Nearly all Massachusetts adults have health insurance, but being insured is no guarantee patients can afford health care or even find someone to provide it, according to a survey released Wednesday.
Despite the state’s landmark health care overhaul, the report found, cost and access remain problems for a significant share of residents.
The 2006 law, which became the model for the federal Affordable Care Act, quickly succeeded at its main goal: ensuring coverage for nearly all residents. But the survey by the Blue Cross Blue Shield of Massachusetts Foundation shows access remains a concern, especially for those with low incomes or health problems.
More than one-third of adults younger than 65 reported going without needed health care despite having insurance. Nearly half had trouble getting access to a health-care professional. One-fifth struggled to pay family medical bills or medical debts from previous years.
The foundation, which has conducted the survey almost every year since 2006, has repeatedly identified these problems. Their persistence echoes difficulties seen nationwide, as medical costs continue to rise and insurance policies require consumers to pay a greater share in deductibles and copays.
Those out-of-pocket costs represent “a new health care agenda,” said Drew Altman, president and chief executive officer of the Henry J. Kaiser Family Foundation, a nonprofit focusing on national health issues. “It’s not just accessing care, but assuring that people can afford the care they now have access to.
“What we see in survey after survey we do — a significant percentage of people that have coverage also have medical bills that are a real burden for them,” he said. “Those medical bills ripple through the family budget.”
Audrey Shelto, Blue Cross foundation president, emphasized that people with insurance have better access to care than those who don’t.
“But,” she said, “the affordability issues are clearly still haunting us both in terms of how it impacts individuals and in terms of the overall system.”
The architects of the law deliberately focused on coverage rather than costs, in order to get it passed, she said. In 2012, the state adopted a sweeping law intended to control costs, but Shelto said the law hasn’t yet had much effect.
“It’s going to take more time,” she said. “The issues around affordability are much more complex than access and coverage.”
Amy Whitcomb Slemmer, executive director of the advocacy group Health Care for All, praised the foundation for shining a light on these shortcomings. “The report points to barriers to care that we need to pay attention to,” she said.
The telephone survey, conducted Sept. 8 to Nov. 8 by the Urban Institute, questioned a random sample of 2,014 people ages 19 to 64. Nearly 96 percent said they had health insurance at that time, up from 86 percent in 2006 and better than the 2015 national rate of 87 percent.
Just over 37 percent of adults who were insured the full year reported going without needed health care — including doctor’s visits, tests, screenings, medications, and dental care. Among people with low incomes, more than 50 percent reported unmet health care needs. In a question asked for the first time, the survey found that a quarter of adults do not have dental insurance.
The proportion of people who had problems paying medical bills has declined slightly since 2006. Still, 43 percent said that in 2015, health care costs had caused problems for them and their families, including 19 percent who went without needed care as a result. The problem was more severe among low- and moderate-income adults and people with health problems.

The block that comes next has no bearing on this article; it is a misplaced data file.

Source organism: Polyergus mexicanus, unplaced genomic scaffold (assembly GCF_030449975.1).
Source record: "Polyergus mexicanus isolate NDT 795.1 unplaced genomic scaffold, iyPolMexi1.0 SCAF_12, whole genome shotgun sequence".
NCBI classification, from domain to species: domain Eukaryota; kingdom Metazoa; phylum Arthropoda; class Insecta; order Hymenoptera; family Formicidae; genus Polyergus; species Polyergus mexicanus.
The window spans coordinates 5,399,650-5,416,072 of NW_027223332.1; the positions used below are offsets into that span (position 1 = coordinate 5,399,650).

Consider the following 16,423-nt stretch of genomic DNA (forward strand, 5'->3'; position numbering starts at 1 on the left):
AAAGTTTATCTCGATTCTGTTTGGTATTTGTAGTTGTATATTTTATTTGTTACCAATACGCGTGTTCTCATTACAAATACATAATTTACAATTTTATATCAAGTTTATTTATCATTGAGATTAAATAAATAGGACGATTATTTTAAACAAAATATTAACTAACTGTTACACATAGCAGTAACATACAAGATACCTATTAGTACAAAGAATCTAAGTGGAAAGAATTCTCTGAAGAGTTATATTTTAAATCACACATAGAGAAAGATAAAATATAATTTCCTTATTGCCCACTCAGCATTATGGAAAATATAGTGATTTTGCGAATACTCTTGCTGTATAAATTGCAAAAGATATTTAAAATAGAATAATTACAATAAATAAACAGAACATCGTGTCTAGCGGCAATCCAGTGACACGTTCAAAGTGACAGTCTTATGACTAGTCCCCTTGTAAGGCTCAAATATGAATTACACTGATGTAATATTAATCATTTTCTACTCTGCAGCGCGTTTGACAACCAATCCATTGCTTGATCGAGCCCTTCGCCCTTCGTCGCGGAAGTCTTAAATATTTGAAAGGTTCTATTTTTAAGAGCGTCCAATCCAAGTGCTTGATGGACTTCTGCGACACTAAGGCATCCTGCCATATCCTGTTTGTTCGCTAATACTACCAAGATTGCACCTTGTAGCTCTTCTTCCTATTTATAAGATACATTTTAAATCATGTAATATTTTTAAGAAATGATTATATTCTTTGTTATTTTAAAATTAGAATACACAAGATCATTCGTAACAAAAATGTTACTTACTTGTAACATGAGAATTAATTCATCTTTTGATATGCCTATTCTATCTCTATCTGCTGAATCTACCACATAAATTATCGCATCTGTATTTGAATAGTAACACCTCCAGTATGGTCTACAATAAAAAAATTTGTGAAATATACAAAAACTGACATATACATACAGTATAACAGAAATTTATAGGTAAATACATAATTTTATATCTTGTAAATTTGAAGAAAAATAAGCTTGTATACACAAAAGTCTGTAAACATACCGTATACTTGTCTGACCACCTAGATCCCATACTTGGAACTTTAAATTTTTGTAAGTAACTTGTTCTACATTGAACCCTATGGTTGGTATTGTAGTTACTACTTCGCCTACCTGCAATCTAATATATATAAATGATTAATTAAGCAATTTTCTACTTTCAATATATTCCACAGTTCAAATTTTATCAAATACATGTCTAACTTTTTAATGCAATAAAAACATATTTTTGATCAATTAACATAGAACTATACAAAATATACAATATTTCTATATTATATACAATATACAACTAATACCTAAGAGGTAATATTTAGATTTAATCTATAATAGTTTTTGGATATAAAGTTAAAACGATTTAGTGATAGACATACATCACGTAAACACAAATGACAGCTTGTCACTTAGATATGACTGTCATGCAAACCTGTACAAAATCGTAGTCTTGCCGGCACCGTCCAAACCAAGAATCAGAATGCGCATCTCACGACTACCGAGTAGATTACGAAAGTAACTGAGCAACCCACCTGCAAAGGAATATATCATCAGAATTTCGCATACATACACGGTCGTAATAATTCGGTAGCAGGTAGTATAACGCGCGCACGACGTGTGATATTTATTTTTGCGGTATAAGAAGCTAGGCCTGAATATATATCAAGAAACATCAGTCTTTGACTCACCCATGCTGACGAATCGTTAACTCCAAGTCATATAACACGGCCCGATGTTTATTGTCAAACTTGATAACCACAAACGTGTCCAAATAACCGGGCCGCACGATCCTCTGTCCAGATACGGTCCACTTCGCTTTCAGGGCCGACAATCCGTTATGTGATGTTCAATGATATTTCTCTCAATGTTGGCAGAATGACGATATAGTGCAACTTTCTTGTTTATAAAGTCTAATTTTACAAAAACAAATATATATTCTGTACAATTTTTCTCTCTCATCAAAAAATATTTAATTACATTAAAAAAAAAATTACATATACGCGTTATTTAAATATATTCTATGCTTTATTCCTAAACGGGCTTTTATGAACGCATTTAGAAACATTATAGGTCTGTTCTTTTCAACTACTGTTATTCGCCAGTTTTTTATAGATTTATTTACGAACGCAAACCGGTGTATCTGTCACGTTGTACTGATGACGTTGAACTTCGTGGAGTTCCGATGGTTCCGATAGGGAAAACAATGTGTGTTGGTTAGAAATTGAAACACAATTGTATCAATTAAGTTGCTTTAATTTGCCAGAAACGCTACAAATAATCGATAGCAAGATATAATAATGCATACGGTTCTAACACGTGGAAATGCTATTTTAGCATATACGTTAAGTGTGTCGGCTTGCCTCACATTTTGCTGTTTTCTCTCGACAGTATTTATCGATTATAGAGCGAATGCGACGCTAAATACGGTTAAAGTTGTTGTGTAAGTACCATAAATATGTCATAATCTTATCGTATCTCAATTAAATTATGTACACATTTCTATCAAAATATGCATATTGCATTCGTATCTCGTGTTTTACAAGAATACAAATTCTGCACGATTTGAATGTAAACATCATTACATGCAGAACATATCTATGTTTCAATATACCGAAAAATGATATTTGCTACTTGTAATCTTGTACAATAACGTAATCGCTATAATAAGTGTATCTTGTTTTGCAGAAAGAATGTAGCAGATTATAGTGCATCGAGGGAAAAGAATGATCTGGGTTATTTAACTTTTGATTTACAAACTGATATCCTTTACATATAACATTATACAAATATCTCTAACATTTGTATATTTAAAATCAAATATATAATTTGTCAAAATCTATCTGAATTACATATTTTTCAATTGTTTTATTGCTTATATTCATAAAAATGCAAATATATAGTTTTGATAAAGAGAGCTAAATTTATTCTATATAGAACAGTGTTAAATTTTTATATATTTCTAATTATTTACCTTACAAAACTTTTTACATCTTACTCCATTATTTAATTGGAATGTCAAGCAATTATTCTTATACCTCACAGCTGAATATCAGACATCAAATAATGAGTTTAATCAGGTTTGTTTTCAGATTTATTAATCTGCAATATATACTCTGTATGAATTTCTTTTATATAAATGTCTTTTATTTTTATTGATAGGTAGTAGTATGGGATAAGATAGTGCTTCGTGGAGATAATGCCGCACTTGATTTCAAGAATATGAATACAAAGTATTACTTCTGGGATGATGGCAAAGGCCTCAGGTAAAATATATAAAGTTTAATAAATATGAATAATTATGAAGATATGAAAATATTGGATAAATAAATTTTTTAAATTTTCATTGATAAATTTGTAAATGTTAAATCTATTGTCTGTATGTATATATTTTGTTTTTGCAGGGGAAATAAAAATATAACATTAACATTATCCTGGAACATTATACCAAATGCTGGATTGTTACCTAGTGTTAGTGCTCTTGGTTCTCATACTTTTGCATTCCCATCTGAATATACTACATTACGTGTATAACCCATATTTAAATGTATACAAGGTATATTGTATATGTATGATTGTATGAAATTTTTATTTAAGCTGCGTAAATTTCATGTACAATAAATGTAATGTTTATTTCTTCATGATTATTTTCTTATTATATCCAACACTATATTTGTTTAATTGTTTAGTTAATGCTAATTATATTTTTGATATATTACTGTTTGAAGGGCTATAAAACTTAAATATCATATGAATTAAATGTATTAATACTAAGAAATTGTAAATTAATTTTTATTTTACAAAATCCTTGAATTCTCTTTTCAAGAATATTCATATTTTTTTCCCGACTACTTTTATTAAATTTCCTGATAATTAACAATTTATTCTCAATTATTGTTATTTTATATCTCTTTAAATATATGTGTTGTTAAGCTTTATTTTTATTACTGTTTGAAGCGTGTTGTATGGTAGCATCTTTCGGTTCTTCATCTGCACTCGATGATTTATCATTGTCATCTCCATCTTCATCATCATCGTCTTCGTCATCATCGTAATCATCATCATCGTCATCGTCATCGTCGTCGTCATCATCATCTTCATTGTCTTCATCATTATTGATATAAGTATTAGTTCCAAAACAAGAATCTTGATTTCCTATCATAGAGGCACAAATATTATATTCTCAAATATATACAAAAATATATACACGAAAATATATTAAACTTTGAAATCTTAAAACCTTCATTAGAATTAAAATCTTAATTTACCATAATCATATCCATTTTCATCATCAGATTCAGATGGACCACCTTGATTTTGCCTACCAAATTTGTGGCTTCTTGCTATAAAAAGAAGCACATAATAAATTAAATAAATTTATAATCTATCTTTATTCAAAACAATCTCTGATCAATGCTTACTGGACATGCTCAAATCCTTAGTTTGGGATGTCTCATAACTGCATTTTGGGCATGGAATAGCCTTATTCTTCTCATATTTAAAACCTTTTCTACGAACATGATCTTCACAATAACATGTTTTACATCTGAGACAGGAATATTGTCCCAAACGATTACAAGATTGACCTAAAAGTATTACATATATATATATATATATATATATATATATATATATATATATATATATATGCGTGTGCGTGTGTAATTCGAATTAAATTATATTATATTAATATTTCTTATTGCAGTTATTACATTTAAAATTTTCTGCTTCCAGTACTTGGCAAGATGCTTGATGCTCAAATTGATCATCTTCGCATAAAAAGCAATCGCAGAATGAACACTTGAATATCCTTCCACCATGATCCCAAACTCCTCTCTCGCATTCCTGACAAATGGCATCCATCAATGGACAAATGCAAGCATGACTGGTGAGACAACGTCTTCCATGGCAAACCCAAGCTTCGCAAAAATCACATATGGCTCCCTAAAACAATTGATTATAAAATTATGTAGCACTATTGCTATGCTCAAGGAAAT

“If you have low income, it’s harder to find providers who accept your type of coverage,” Shelto said. “If you have a chronic condition, the array of services you need are much more complex and numerous.” Additionally, low-income people are more likely to have difficulties finding child care and transportation.
Low-income people are often eligible for MassHealth, which in most cases does not have copays and deductibles. But many low-income people receive insurance through an employer, said Brian Rosman, research director at Health Care for All, and may not be aware they’re eligible for premium subsidies through MassHealth, the state Medicaid program. But help with premiums still doesn’t solve the problem of high deductibles and copays.
The survey also pointed to problems accessing care. Among adults who had insurance for the entire previous year, 47 percent said they’d had trouble getting in to see a health care professional, because they could not find a provider who accepted their insurance or was accepting new patients, or because they couldn’t get an appointment as soon as needed. This problem has worsened over time.
Nearly 86 percent said they had a place where they usually go for care. Even so, one-third of respondents reported visiting a hospital emergency department at least once in the previous year — half for a condition that was not an emergency.
Why are people having trouble getting medical appointments in a state teeming with physicians?
Dr. Dennis M. Dimitri, president of the Massachusetts Medical Society, said many doctors don’t work full time at patient care, instead pursuing research and teaching. Additionally, the problem varies by region, with doctor shortages in Western and Southeastern Massachusetts and on Cape Cod.
Another issue is the shortage, nationally and locally, of primary care doctors, who are the entry point to health care. Doctors with huge medical school debts often prefer higher-paying specialties, and general practice is sometimes regarded as “thankless and unglamorous,” said Dimitri, who is a family practice doctor.
Massachusetts also loses out because the state’s five family practice residency programs have slots for only about 50 new doctors-in-training each year.